After the West deposed Mossadegh, they installed their puppet, Shah Mohammed Reza Pahlavi. The Shah proved to be a valuable Cold War ally, but his domestic repression of the Iranian people built an opposition to his abuse that culminated in the 1979 Iranian revolution.
The Iranian Revolution changed the balance of power in the Middle East, a region with two thirds of the world’s known oil reserves. Formerly a U.S. puppet regime under the Shah, Khomeini’s Iran exhibited an independence that the imperial powers and Gulf monarchies found very threatening.
The Shah fled into exile in January 1979. His health went downhill and by October he went to the United States for medical treatment. On November 4, 1979, Iranian students angry about continued U.S. support for the Shah seized the U.S. Embassy in Tehran and took embassy workers hostage. The students held the hostages for 444 days. A failed United States attempt to rescue the American hostages in April 1980 killed Jimmy Carter’s chances for reelection that November.
The Iran-Iraq War began in 1980 when Iraq invaded Iran. The United States chose to support Iraq “whatever the cost.” Declassified CIA files show that the U.S. knew Saddam was using chemical weapons but continued to back him. After eight years of brutal fighting, the UN brokered a cease fire.
During the war, the Iranian Mojahedin-e-Khalq (MEK) fought on the side of Iraq. The United States listed MEK as a terrorist organization because the group killed American citizens. Trump’s current National Security Advisor John Bolton and others successfully lobbied to have the group’s terrorist listing removed. Bolton has an ongoing close relationship with MEK.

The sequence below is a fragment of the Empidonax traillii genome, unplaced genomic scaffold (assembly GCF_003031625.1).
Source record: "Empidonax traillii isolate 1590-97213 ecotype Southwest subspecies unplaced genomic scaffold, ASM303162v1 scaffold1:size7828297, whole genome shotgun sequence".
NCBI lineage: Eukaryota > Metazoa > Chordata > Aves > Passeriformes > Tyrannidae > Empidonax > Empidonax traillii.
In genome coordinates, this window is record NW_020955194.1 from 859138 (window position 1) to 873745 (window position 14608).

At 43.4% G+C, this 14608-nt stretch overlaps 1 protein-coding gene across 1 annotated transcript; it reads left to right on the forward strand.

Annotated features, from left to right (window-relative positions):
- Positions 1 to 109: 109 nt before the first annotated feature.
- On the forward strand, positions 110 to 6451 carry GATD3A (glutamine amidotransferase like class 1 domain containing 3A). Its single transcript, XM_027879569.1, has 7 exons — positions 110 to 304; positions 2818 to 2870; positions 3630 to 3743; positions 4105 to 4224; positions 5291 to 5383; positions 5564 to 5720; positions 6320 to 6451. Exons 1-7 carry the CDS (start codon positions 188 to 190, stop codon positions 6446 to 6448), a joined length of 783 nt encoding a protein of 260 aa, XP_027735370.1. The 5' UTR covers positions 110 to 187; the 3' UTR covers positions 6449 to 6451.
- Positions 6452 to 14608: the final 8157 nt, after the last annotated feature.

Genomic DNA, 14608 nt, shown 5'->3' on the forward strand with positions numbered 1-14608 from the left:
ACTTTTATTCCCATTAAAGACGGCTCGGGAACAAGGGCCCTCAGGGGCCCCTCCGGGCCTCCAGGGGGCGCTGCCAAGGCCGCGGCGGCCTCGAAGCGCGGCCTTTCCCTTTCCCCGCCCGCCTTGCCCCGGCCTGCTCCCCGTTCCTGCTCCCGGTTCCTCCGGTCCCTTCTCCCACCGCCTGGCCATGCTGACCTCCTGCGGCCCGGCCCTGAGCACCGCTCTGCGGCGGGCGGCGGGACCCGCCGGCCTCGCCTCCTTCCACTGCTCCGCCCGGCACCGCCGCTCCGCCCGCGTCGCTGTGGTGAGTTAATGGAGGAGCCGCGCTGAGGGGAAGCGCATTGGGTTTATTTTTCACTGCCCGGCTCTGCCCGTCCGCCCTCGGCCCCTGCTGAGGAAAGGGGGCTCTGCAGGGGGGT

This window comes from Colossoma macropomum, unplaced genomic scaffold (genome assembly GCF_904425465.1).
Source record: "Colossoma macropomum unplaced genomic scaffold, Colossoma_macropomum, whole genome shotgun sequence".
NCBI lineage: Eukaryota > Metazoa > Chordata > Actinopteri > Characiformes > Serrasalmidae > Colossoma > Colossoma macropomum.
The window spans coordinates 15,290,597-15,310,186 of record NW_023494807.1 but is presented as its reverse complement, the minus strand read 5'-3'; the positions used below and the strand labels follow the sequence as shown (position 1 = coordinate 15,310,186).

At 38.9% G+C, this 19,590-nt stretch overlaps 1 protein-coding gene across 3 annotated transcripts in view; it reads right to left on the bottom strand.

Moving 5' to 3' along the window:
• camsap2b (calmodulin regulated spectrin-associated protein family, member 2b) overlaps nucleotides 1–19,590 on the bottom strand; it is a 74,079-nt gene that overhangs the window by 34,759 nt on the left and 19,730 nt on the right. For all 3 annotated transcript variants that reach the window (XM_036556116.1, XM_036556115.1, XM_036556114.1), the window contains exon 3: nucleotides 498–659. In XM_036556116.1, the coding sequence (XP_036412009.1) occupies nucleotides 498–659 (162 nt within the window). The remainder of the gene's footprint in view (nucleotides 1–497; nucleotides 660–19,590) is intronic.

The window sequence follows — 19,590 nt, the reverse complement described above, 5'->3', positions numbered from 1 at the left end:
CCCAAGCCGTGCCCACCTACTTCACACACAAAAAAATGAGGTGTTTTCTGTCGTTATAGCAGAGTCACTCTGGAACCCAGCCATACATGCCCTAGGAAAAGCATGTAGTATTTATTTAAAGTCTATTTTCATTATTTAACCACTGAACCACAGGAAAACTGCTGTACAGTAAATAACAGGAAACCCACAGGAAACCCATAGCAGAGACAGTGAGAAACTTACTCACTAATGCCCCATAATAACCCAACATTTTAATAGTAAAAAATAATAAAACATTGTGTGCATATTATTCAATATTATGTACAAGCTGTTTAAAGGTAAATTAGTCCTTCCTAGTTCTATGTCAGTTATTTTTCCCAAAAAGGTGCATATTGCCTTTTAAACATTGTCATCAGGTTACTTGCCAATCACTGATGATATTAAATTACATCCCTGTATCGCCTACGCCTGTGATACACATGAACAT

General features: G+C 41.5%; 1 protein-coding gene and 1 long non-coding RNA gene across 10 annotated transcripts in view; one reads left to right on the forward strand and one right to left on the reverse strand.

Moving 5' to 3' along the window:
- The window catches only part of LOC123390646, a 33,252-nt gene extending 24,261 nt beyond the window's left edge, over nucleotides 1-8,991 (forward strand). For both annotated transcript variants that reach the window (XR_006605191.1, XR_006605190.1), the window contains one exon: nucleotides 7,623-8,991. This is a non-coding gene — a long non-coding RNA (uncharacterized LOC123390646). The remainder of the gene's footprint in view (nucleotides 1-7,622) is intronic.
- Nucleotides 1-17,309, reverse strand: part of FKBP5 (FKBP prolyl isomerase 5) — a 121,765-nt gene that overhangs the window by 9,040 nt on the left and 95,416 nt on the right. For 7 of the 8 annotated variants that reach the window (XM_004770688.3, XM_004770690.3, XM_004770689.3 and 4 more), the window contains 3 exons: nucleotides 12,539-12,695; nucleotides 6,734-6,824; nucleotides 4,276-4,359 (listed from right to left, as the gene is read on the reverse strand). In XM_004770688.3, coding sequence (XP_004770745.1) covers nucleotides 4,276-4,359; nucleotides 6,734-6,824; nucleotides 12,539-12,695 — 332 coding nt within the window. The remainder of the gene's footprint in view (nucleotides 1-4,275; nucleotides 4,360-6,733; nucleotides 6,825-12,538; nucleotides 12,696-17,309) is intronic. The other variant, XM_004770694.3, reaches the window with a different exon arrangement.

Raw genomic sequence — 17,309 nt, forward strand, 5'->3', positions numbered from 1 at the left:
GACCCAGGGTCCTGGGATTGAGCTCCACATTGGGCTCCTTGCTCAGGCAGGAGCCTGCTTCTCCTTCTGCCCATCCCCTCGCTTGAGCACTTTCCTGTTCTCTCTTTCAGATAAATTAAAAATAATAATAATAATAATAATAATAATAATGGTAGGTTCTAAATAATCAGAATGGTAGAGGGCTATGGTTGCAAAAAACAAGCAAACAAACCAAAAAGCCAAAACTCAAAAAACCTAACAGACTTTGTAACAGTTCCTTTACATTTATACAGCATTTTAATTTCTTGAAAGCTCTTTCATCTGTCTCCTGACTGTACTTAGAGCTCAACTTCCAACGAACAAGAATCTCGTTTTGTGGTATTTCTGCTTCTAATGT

US Interference with Iran’s Peaceful Nuclear Development
The United States violated the Nuclear Non-Proliferation Treaty (NPT) when it prevented Iran from developing nuclear technology for peaceful purposes. Ultimately, the U.S. feared an independent and powerful Iran would threaten American control of oil in the Middle East. Although the State Department had no evidence that Iran violated its obligations under the NPT and did not see the Bushehr Reactor as a proliferation risk, the Reagan administration illegally blocked Iran’s peaceful nuclear development based on American geopolitical concerns.
Israel’s Manipulation of Perception
Benjamin Netanyahu’s recent presentation, clearly intended to influence Trump’s decision on the Iran Deal, contained numerous points of manipulation:
- The Iranian nuclear research program that he referred to ended 15 years ago
- No evidence that Iran is currently producing nuclear weapons
- No evidence that Iran is in violation of its obligations under the NPT
Contrary to Netanyahu’s overall “don’t trust the Iranians” premise:
The problem, experts say, is that the Iran deal isn’t actually based on trust. It’s based on a deeply rigorous system of inspections, one that has repeatedly confirmed that Iran is not, in fact, cheating by, say, restarting prohibited centrifuges. It’s one thing to have a covert bomb program in 2003, before the agreement; it’s quite another when your country is crawling with IAEA inspectors. The deal doesn’t rely on trusting the Iranians; it creates series of mechanisms that hamstring their ability to lie.
United States: Who Really Calls the Shots?
President Donald Trump fancies himself a shrewd deal-maker, but Israel, Saudi Arabia, and the Gulf Cooperative Council just played him like a tune.